Alan Duncan: To ask the Secretary of State for Justice (1) what provisions have been made within the design specifications for new-build prisons to encourage the more effective management of visitors, including families and children; 
Maria Eagle: New prisons are designed, constructed and managed to promote rehabilitation and education with a view to minimising the likelihood of re-offending, prevent escapes and operated in a way which would ensure that the prison population would, within each perimeter, be held in a safe, secure environment and behave in a controlled and orderly manner.
In August 2009, NOMS ran a series of design workshops to absorb recent innovations to enhance the management, safety and security of staff, visitors and inmates. In so doing it is acknowledged that each site will differ in how the land, planning permissions and any other existing buildings will support these measures as a design level.
Output specifications have been used to support our desired outcomes of management, safety, security and rehabilitation. The new prisons design principle is to encourage the market to innovate in order to improve the operational outcomes. Publishing prescriptive design specifications may therefore constrain innovation and improvement.
Maria Eagle: The provision of closed visits facilities at each establishment is not centrally recorded. Governors may vary the conditions under which social visits take place or introduce measures to restrict the level of contact between the prisoner and their visitor during the course of the visit. Social visits will generally take place in an open environment and any decision to impose restrictions on contact must be made on an individual basis in relation to a particular prisoner or visitor and be proportionate to risk. This proportionality test is a requirement under legislation and there are no plans to change this.
Alan Duncan: To ask the Secretary of State for Justice how many serious further offences were committed by offenders under level 1 multi-agency public protection arrangements in each of the last 10 years. 
Maria Eagle: Management information on the multi-agency public protection arrangements (MAPPA) is published in local area MAPPA annual reports. The MAPPA Annual Reports have included in each of the last five years the number of offenders managed at MAPPA levels 2 and 3 who have been charged with serious further offences. Areas have not so far been asked to report on charges of serious offending against MAPPA level 1 offenders, so the data requested is unavailable.
The purpose of the MAPPA annual reports is to show what multi-agency intervention and resources bring to local public protection arrangements. The focus of the information in the annual reports, therefore, has been upon the offenders managed at level 2 and 3 rather than at level 1, where offenders are managed through ordinary agency management.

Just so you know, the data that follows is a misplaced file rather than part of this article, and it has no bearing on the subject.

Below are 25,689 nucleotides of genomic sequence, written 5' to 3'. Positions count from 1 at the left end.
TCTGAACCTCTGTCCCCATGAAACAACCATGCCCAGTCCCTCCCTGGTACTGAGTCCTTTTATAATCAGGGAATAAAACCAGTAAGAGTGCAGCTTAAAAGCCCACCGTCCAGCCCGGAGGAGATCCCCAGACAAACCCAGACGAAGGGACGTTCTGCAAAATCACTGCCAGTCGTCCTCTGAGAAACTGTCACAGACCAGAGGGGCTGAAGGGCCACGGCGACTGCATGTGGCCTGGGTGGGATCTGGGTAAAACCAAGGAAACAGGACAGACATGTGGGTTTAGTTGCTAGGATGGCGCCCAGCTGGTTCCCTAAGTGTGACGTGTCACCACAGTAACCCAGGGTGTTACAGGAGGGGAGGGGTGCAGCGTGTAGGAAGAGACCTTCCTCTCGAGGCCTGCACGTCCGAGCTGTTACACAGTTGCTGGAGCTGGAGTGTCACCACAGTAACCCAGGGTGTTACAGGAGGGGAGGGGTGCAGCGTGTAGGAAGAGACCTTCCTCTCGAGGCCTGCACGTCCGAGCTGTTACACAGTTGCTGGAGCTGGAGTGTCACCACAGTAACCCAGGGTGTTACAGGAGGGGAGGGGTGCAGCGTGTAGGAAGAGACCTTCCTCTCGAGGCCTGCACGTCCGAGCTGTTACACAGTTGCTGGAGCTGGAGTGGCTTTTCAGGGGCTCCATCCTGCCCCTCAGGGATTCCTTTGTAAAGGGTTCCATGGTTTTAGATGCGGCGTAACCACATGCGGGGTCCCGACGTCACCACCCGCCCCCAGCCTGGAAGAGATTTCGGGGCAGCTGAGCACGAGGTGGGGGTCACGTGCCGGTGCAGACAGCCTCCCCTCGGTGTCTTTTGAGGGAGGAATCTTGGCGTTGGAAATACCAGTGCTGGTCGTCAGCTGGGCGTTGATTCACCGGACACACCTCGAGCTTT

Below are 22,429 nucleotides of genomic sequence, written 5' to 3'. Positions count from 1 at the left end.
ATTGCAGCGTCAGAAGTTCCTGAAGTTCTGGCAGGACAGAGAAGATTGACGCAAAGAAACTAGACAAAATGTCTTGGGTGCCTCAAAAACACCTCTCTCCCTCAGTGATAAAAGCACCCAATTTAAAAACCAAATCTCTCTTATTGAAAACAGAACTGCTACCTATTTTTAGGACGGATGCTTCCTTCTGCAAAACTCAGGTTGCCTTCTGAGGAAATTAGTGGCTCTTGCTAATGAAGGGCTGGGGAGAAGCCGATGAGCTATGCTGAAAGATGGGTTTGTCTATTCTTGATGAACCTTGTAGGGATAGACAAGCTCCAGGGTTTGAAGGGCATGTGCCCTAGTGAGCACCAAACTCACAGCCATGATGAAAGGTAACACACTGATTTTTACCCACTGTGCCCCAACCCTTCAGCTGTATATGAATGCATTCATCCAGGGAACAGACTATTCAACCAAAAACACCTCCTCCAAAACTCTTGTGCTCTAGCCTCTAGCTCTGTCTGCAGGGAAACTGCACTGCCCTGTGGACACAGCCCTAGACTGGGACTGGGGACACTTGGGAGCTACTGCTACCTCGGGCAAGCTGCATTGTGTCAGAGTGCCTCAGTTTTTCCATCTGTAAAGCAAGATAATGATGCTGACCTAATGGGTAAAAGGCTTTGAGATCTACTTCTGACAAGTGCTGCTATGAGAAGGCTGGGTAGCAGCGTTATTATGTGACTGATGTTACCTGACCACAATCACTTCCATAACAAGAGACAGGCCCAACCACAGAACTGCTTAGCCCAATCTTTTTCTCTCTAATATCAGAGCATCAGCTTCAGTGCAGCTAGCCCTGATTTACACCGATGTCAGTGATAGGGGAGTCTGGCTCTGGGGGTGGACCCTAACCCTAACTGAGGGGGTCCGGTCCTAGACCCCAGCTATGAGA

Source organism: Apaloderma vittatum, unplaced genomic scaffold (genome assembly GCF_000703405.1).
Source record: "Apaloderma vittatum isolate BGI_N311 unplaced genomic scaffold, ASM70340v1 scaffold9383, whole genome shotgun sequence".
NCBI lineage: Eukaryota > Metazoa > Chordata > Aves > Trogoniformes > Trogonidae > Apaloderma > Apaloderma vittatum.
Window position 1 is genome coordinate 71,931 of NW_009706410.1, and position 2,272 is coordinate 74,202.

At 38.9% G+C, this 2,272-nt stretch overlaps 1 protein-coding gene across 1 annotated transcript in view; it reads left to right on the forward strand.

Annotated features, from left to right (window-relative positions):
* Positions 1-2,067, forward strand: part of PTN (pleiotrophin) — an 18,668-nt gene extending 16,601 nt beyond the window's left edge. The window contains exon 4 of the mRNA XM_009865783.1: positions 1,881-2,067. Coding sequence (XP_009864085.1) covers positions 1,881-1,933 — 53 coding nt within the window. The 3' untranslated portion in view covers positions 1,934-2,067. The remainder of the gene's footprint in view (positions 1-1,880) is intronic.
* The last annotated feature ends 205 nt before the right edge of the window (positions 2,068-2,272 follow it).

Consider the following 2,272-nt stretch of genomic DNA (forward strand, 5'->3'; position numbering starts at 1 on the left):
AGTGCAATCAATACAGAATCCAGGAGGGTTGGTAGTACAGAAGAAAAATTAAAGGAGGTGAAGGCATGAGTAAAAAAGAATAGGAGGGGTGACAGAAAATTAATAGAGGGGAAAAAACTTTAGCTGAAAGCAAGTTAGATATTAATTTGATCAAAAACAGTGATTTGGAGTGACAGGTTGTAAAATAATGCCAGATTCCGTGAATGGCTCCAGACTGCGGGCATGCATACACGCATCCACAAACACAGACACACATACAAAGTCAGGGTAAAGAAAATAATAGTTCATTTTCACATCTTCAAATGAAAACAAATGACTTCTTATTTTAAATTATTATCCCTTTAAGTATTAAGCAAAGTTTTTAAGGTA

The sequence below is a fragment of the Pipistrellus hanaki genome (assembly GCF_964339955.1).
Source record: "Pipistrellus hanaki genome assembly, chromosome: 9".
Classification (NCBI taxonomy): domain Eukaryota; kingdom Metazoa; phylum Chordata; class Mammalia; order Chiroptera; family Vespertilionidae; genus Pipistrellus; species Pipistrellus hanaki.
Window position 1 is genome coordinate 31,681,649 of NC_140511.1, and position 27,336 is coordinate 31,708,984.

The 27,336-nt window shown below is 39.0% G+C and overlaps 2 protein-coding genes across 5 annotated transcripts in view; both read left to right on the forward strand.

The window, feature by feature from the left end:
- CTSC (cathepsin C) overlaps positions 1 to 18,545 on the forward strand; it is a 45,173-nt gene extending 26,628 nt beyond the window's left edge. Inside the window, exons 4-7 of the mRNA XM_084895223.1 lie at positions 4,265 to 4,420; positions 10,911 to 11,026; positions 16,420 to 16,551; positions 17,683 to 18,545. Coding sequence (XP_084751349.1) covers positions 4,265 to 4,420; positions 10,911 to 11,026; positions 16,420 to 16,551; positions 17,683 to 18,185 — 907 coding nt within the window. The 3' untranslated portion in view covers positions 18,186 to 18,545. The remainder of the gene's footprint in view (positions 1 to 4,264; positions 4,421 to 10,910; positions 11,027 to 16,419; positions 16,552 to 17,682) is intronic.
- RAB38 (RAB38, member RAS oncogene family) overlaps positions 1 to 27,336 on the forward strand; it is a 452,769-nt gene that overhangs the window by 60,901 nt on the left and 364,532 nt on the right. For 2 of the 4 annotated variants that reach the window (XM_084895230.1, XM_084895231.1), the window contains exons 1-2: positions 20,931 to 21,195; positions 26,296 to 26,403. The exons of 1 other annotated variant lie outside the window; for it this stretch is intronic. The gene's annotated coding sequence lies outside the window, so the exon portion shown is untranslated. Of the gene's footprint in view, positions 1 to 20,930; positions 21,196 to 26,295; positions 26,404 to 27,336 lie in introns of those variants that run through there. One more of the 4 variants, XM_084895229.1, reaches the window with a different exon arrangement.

However, in order to provide data on the whole offender population eligible for multi-agency management and resources, since April 2009 all areas have been required to record instances of offenders managed at level 1 of MAPPA who are charged with serious further offences (as well as those managed at levels 2 and 3), with a view to inclusion in next year's annual reports.
Tim Loughton: To ask the Secretary of State for Justice with reference to the answer of 4 November 2009, Official Report, columns 1025-6W, on secure accommodation: young offender institutions, for what reasons value added tax is not included within the figures. 
Maria Eagle: VAT is payable only on the places commissioned by the youth justice board in secure training centres and private sector young offender institutions. VAT is not payable on the places in secure children's homes or public sector young offender institutions. Therefore, VAT is excluded from these figures in order to provide a valid comparison between sectors.
Maria Eagle: Local authorities are responsible for the formation of youth offending teams and, on occasion, neighbouring local authorities will decide to provide a joint service across their areas. This is in accordance with the Crime and Disorder Act 1998, Section 39(2).
David Howarth: To ask the Secretary of State for Justice how many children aged between (a) 10 and 14 and (b) 15 and 17 years were in custody on (i) the latest date for which figures are available and (ii) the equivalent date in each of the last five years. 
Maria Eagle: The following tables show how many children and young people aged between (a) 10 and 14 and (b) 15 and 17 years were in custody on (i) 2 October 2009, and (ii) 2 October in each of the last five years.
The data have been provided by the Youth Justice Board and are drawn from administrative computer systems. As with any large scale recording system, the data are subject to possible errors with data entry and processing and may be subject to change over time.
|(i) Young people in custody by age group as of 2 October 2009|
|(ii) Young people in custody by age group|
|As of 2 October each year|